The Internal Rate of Return (IRR):

The rate of return for a LTR includes the cash-flow, property appreciation, and the mortgage payoff. For real estate investments, the Internal Rate of Return (IRR) is considered the most appropriate and accurate way of calculating overall return. IRR is similar conceptually to the widely-understood Compound Annual Growth Rate (CAGR), but with one key difference: the IRR considers the time value of money because real estate investment generates monthly cash-flows. CAGR, on the other hand, assumes that the entire payout of an investment is at the end of the period. For more information about IRR, please check out: Investopedia - IRR vs CAGR.


The overall IRR is approximately 12.5%.


 

Additionally, this is what the returns would look like over time. Notice that in the first few years, the IRR will be negative if the property was sold. This occurs because the upfront closing costs (3%) and the cost to sell (7%) have not been recuperated yet. By year 3, the IRR turns positive.



So, there you have it. Conservatively, you can expect approximately 12.5 % return, if you hold a rental for roughly 20 years while using reasonable leverage. Not too shabby, right? Most seasoned real estate investors would argue that an IRR of 12.5% is a bit too conservative and they are used to seeing better returns. These numbers underestimate the real performance of a LTR for one primary reason: as time goes on, the equity in the property starts to build, thereby reducing the leverage (and risk) and, consequently, impacting the overall returns - notice how the IRR plateaus off at year 12 and then starts to drift down. Please check out my next blog on how to optimize the long-term returns by using cash-out refinance strategy.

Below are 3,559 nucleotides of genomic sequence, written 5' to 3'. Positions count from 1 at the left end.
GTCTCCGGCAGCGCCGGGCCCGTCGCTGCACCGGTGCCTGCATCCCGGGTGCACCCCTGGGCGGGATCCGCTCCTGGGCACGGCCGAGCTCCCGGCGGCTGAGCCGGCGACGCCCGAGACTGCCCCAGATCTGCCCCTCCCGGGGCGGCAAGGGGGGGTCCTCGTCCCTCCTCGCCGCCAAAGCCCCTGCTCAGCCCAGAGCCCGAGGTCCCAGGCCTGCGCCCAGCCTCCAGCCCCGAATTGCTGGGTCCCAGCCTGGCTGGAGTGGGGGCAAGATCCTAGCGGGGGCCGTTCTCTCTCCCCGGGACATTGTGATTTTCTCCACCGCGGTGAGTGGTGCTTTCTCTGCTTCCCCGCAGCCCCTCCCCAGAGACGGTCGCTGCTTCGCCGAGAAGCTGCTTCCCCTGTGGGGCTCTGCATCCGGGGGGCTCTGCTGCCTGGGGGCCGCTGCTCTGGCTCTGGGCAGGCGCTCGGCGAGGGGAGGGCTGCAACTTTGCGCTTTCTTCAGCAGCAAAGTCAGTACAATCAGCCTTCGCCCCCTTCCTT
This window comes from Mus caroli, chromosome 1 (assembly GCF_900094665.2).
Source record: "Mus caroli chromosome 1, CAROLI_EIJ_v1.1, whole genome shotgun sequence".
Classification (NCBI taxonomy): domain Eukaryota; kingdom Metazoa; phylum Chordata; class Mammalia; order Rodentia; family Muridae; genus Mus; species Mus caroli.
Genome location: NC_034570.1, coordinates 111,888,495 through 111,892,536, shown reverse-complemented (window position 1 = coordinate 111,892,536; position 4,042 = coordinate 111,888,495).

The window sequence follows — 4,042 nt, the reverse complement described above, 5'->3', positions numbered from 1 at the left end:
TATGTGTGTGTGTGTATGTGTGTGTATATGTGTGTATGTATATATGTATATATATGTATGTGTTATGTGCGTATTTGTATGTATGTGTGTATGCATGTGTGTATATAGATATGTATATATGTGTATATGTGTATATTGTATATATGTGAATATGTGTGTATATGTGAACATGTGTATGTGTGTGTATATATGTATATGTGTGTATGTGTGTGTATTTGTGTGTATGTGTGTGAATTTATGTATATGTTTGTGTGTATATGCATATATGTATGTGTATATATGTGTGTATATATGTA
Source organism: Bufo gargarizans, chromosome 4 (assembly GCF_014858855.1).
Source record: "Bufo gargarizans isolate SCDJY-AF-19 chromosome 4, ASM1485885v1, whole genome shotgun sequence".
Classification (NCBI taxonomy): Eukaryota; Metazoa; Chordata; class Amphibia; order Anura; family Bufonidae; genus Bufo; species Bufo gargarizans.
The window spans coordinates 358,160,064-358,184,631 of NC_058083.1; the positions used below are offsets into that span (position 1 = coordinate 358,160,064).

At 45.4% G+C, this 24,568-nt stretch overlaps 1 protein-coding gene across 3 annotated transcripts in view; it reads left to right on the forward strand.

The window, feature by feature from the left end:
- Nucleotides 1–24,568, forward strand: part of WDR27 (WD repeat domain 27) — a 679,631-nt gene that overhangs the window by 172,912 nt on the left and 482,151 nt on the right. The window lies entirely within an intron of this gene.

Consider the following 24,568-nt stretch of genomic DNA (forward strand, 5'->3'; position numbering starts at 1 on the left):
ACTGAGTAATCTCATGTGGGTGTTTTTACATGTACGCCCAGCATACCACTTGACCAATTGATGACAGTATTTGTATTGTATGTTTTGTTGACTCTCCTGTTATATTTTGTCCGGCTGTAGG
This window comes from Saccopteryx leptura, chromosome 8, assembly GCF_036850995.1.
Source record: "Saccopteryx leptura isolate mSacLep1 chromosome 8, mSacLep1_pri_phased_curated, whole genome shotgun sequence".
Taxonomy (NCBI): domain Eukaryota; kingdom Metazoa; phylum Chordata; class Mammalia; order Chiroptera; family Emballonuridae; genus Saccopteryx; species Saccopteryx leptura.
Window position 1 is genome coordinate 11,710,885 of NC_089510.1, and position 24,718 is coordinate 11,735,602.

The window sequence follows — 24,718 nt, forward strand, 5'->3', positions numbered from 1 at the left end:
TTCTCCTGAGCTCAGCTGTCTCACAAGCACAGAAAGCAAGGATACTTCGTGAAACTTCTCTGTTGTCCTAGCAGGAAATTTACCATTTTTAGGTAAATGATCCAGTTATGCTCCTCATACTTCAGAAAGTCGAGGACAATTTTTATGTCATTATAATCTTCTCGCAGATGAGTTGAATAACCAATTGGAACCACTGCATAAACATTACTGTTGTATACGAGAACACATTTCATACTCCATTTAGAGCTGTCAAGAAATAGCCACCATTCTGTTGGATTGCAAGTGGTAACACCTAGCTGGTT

Taxes:

Impact of taxes is not included in this calculation. There are numerous tax benefits of owning real estate, and it is not unusual to experience positive cash flow while showing a paper loss due to property depreciation. However, these tax benefits are offset when selling the property. The investor who sells must repay this amount in the form of depreciation recapture and long-term capital gains tax. Sure, there are tax strategies, such as coordinating a 1031 exchange to defer these taxes further, selling during retirement when an investor is in a lower tax bracket, purchasing LTRs through a Solo-401K, or leaving the property to heirs who benefit from the use of a step-up in cost basis. Then there is the coveted Real Estate Professional Status (REPS), which will allow qualifying investors to offset earned income with paper losses. Finally, there is a tool known as the cost-segregation study, which accelerates depreciation. For simplicity’s sake, tax impact is not considered in this proforma, for better and for worse.


Calculator:

Please note that these data were generated using the rental calculator available on https://www.calculator.net/rental-property-calculator


This is the best free rental property calculator I found. Feel free to play around with the calculator, while changing assumptions to see what happens. Here are some scenarios to consider: